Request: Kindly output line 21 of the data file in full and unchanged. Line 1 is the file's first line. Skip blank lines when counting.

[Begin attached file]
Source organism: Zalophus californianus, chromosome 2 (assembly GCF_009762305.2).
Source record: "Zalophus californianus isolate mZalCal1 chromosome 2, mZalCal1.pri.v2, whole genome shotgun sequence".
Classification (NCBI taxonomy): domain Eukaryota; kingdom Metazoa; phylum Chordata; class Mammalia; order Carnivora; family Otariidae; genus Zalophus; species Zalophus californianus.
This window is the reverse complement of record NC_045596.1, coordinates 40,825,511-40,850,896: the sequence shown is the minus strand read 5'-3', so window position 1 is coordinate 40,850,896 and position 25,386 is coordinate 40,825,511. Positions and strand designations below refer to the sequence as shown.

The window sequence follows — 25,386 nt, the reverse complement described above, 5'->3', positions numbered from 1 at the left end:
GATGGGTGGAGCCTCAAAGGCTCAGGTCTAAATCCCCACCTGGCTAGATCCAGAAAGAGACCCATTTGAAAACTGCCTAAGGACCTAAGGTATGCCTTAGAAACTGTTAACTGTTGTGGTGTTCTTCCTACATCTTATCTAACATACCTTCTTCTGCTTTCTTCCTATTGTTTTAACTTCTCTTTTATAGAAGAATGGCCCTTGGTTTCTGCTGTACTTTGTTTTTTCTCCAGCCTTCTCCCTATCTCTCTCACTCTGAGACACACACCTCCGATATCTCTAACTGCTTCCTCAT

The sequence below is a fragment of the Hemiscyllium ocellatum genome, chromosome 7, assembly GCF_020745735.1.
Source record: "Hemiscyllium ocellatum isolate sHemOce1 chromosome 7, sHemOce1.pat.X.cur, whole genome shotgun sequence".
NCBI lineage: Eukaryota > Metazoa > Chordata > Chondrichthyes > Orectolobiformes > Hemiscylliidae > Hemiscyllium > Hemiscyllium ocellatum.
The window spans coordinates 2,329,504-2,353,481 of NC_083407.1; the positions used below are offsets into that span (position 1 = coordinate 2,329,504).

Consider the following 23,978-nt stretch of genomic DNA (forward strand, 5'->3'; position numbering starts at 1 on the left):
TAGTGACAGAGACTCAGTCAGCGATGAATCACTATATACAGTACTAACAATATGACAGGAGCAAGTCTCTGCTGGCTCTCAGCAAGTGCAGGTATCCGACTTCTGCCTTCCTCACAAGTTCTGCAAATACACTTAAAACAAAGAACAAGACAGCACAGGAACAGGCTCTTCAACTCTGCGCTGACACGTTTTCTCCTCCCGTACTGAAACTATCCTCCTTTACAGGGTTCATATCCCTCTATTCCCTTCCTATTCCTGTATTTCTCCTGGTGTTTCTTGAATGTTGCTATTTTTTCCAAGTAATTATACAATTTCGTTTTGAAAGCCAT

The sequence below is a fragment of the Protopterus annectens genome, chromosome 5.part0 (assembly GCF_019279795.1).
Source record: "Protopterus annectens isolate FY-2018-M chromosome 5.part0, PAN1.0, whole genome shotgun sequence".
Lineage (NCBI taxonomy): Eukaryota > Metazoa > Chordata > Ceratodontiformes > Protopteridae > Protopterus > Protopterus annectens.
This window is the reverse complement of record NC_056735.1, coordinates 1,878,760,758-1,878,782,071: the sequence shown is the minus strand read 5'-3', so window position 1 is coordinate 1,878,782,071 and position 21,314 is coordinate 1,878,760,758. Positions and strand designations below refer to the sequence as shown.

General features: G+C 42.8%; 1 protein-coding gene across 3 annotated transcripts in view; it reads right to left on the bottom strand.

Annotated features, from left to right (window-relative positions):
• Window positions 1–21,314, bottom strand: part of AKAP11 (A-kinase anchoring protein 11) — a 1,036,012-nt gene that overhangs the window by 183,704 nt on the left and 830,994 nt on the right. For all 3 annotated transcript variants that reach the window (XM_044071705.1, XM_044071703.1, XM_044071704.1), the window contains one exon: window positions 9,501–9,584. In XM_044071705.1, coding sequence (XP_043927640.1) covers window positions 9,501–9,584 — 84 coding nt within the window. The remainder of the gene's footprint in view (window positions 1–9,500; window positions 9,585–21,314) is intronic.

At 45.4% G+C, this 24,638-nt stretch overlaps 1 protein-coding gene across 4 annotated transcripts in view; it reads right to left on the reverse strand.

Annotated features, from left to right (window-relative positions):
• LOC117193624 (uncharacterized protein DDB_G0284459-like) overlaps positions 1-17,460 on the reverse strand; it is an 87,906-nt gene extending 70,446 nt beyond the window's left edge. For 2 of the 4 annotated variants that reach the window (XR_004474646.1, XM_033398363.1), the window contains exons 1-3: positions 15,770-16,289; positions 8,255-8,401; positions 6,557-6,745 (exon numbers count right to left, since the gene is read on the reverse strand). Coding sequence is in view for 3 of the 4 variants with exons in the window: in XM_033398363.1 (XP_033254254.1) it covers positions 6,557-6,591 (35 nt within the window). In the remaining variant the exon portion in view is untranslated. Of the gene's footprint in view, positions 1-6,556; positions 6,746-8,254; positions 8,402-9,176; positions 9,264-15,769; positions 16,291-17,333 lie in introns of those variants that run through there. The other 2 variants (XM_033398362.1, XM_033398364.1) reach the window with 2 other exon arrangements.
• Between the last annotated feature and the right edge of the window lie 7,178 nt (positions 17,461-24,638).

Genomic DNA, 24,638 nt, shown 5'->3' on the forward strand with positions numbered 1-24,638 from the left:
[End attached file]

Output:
Annotated features, from left to right (window-relative positions):